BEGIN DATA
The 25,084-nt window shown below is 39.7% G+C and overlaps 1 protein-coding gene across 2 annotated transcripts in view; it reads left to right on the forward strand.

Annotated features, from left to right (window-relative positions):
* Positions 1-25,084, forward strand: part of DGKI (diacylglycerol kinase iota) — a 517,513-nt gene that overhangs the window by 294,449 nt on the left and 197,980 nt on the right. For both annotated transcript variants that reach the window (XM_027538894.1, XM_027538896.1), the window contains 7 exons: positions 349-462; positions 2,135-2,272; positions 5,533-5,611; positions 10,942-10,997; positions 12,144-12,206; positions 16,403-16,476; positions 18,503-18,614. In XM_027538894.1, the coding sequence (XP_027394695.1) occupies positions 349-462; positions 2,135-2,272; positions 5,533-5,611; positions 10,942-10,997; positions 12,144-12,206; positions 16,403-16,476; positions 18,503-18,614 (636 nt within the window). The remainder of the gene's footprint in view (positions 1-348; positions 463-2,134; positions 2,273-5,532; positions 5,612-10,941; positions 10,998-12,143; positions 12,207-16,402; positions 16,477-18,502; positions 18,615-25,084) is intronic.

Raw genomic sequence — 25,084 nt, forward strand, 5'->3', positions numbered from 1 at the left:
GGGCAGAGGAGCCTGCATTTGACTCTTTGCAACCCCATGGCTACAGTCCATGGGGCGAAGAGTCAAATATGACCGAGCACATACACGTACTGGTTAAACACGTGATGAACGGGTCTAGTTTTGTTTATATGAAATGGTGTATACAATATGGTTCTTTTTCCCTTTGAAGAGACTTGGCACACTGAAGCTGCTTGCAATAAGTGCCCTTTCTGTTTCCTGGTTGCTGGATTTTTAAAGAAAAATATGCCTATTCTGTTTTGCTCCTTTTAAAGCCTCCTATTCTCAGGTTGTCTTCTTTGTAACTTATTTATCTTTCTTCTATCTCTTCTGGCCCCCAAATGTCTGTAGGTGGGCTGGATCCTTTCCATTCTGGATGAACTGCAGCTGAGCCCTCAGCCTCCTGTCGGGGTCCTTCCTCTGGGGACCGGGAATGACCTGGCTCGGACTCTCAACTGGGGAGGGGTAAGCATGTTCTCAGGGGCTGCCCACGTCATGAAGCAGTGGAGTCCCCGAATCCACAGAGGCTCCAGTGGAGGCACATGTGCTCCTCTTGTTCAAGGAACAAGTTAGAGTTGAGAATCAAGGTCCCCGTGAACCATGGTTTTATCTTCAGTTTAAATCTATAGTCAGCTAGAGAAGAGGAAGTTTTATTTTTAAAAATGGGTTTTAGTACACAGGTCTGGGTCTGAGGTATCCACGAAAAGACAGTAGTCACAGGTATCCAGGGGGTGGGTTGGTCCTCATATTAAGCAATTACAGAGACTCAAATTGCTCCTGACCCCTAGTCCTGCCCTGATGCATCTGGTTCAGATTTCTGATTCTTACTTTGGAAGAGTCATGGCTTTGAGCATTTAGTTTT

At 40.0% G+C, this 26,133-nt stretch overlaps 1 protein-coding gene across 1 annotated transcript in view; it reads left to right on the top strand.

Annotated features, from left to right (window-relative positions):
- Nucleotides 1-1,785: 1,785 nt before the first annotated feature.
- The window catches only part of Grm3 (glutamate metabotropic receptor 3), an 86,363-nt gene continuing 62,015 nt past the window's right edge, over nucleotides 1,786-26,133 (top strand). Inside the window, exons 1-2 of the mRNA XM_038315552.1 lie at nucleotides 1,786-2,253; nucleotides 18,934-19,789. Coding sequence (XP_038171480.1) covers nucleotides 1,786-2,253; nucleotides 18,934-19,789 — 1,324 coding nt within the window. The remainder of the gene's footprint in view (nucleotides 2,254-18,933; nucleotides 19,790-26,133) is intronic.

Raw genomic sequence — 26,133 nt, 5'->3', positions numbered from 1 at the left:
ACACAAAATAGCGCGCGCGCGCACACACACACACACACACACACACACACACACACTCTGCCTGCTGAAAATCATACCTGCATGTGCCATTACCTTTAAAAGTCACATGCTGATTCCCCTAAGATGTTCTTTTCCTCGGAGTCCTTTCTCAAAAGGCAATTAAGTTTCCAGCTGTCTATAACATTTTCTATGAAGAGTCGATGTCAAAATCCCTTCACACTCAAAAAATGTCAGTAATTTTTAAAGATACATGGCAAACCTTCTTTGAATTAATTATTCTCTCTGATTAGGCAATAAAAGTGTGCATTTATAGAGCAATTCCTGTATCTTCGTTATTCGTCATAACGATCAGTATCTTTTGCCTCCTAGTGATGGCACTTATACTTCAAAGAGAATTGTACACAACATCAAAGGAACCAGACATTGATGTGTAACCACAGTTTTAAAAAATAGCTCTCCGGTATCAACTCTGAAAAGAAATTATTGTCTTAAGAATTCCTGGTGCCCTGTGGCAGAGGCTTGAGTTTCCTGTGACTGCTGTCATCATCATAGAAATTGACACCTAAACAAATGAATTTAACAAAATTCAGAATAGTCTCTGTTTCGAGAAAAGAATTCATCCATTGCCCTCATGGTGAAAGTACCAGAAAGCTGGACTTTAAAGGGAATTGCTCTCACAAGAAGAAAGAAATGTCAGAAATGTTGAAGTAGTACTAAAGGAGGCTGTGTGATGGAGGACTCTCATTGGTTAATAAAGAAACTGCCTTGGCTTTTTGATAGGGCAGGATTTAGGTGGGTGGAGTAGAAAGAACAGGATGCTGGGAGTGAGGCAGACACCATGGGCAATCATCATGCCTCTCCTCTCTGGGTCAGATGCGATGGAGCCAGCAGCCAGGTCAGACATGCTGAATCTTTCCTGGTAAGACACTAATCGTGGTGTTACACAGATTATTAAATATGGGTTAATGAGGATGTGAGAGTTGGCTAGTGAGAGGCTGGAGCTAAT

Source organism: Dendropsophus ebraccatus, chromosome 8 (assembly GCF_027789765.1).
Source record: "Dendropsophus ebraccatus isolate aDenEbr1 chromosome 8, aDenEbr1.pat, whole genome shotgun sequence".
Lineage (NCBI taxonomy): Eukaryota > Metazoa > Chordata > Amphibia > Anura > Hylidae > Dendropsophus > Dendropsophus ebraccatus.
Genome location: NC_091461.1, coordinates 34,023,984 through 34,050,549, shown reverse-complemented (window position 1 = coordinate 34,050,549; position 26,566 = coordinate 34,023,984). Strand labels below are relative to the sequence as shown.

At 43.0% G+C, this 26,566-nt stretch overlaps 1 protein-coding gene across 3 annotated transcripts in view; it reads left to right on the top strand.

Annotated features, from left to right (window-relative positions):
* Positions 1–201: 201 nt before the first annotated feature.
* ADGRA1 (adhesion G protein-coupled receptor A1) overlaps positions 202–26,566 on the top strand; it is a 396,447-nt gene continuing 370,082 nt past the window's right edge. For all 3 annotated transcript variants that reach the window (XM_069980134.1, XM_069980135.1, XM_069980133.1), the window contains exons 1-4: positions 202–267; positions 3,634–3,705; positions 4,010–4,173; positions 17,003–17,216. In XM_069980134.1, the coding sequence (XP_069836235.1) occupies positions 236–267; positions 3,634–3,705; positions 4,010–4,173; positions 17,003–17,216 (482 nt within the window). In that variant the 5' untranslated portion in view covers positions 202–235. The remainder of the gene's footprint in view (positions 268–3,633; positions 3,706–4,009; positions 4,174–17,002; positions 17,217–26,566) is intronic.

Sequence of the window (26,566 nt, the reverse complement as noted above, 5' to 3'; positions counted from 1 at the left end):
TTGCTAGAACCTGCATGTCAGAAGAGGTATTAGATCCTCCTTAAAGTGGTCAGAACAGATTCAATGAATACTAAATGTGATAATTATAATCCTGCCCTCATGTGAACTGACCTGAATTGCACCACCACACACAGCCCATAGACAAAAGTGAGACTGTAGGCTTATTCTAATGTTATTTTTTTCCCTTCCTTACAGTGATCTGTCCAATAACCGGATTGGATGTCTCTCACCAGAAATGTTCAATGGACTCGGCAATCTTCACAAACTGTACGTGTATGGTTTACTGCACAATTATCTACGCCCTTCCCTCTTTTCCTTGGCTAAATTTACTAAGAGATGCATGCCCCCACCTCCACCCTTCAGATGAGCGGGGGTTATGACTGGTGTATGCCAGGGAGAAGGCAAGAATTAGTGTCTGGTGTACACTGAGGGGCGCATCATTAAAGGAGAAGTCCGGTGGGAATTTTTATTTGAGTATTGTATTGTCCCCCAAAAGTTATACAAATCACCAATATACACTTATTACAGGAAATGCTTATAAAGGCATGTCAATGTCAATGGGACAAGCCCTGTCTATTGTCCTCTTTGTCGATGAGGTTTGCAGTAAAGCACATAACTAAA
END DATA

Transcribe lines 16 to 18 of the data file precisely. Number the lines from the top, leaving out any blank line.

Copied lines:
At 43.0% G+C, this 26,566-nt stretch overlaps 1 protein-coding gene across 3 annotated transcripts in view; it reads left to right on the top strand.

Annotated features, from left to right (window-relative positions):
* Positions 1–201: 201 nt before the first annotated feature.